Pumpehuset, Copenhagen, DEN - 13/3
Written by: AP on 14/01/2017 10:13:17
With three quarters of the Big Four having released new albums in 2016, it is in some way remarkable that the honour of the year’s finest thrash record should be bestowed upon such an unlikely actor as Vektor. Those in the know have of course been in thrall of the Tempe, AZ-based group (temporarily reduced to a one-man army as of the beginning of this month) ever since the release of their ’80s revivalist “Black Future” LP in 2009, but by and large, Vektor has remained one of the genre’s best kept secrets even after garnishing the high-velocity clobbering with proggy flirtations on 2011’s “Outer Isolation”. And on this latest outing, “Terminal Redux”, the band continues to be an epiphany in the waiting, frontman David DiSanto’s ambition, invention and musical aptitude far superseding what other contemporary thrash metal acts can muster — surely, even some of the Old Guard must be struck with awe, hearing it.
Set against the conceptual framework of — nerd alert — a military general astronaut rising to political power among the intergalactic Cygnus regime after discovering a mineral that could unlock the secret of immortality, “Terminal Redux” pushes Vektor’s ultra-technical variant of thrash metal even further than its predecessor, inviting the listener on a 74-minute journey of dizzying complexity and apparently limitless ingenuity. One of the byproducts of the band’s more is more philosophy is that the vast majority of the tracks refuse to conform to a specific formula. They grow, twist and contort into ever more elaborate structures that show little regard for verse and chorus; switch gear, accelerate and decelerate at will; and seem to be held in situ only by the periodic injection of hooks. The approach is precarious, but Vektor handles it with finesse. Even at its most angular, there is always a groove, a sense of coherence about the music, sewn by the tightness with which the band executes.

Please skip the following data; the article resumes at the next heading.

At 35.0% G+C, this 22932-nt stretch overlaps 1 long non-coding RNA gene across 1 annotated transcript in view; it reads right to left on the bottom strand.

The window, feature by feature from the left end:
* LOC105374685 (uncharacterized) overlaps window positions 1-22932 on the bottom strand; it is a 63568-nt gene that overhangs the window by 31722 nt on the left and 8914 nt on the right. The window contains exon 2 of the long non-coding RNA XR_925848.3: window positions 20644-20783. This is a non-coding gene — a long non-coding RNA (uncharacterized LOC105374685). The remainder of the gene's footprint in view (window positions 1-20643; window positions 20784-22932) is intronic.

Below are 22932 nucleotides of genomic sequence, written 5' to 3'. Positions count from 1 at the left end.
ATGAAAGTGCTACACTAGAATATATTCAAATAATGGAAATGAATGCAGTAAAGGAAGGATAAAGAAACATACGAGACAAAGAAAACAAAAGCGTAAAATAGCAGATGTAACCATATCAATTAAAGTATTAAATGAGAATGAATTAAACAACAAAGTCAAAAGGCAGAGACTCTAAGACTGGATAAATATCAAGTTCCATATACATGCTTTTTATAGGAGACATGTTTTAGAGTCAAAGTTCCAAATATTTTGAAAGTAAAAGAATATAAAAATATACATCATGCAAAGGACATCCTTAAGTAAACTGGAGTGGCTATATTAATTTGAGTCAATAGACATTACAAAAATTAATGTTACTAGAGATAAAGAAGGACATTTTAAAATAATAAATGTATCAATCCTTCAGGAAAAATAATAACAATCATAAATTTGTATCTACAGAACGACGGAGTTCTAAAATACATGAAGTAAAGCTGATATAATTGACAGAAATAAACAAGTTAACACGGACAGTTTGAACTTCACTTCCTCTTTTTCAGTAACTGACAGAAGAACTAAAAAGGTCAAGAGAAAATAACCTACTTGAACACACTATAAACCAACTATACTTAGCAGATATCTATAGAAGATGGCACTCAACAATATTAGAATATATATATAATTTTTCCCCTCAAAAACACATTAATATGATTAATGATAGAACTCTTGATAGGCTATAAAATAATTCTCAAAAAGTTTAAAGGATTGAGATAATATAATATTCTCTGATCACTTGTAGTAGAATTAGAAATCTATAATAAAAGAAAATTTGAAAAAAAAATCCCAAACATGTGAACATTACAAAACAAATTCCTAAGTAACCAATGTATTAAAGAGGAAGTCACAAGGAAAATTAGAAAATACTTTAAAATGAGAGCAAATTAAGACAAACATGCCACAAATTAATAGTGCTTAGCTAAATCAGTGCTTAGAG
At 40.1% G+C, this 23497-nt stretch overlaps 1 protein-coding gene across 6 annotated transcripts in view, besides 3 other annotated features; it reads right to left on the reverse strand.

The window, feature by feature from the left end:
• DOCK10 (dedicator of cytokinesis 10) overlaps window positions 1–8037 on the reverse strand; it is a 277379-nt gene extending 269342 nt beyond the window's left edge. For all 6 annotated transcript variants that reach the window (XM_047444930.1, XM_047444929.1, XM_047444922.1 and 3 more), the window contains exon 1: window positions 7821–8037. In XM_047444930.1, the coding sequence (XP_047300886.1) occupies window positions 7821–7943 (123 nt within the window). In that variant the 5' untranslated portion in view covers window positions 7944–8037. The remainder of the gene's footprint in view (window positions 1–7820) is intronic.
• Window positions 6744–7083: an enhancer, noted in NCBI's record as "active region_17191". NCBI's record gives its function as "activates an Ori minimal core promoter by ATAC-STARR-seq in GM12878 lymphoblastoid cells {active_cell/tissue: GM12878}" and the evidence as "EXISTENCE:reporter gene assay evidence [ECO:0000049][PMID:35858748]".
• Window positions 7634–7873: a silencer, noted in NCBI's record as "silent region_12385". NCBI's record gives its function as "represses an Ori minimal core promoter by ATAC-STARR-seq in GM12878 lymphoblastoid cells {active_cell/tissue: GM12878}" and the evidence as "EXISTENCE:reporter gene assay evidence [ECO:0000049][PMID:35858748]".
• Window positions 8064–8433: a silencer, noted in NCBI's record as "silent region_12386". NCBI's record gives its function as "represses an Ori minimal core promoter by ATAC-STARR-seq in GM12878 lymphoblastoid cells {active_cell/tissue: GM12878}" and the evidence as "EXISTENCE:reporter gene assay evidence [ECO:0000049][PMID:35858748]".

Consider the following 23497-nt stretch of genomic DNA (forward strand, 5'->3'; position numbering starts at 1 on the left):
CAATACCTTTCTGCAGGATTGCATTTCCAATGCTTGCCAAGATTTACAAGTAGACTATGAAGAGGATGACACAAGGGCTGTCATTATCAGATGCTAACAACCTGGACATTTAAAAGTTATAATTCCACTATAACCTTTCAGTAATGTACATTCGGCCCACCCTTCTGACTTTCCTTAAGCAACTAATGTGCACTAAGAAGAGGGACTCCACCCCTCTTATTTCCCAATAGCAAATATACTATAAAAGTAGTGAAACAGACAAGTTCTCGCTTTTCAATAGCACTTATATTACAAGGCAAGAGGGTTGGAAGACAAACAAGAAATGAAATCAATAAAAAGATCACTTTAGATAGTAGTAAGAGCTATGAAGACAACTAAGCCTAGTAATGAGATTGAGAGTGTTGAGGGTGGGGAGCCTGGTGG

Indeed, it is not on the shoulders of incisive singles that “Terminal Redux” thrives, even if the ridiculously catchy “Pillars of Sand” would have it otherwise. The neo-classical tinges, the shifting, darkly grandiose melodies, and the crushing vocal delivery of ”Time! is a clock on the wall we command!, and its hands made from pillars of sand! On our watch we don’t seek what we find!, left bereft by the passage of time!” with DiSanto’s shrill growls in the chorus, crystallise into song I will not hesitate to nominate as a modern classic — a lesson in how to craft lasting value out of extreme metal. Elsewhere, the memorabilia is not so markedly cut out, but for other jaw-dropping moments, look no further than the symphony of charred riffs cascading through “Cygnus Terminal”, the buzzsaw shredding that powers “LCD (Liquid Crystal Disease”, and the Slayer-esque eeriness that reigns over “Pteopticon”.
But in order to discover the true meaning of Vektor’s ambition, one must possess the gift of patience. Bestowed with the honour of concluding the record, “Collapse” and “Recharging the Void” account for 23 minutes of the total runtime and uncover hitherto unseen aspects of the band, positioning them nearer to the modern prog maestros of Between the Buried and Me than their proudly worn influences Death, Slayer and Voivod. Singing, lengthy clean guitar constellations, ethereal female chanting and stark juxtapositions of dark and light all combine to epitomise modern progressive metal in a stunning crescendo, striking a bold line under Vektor’s widely unrecognised status as one of the most crucial, definitive metal bands in the world right now. One must then hope that DiSanto succeeds in procuring a new ensemble of musicians capable of realising his ideas, lest Vektor goes down in history as yet another visionary artist whose untimely demise metalheads will have to mourn. Regardless of the uncertain future though, few can argue against “Terminal Redux” being the kind of masterpiece to shape a genre and continue to influence aspiring musicians for years to come.
Download: Cygnus Terminal, LCD (Liquid Crystal Disease), Pteropticon, Pillars of Sand, Recharging the Void
For the fans of: Dark Angel, Death, Slayer, Voivod
Release date 06.05.2016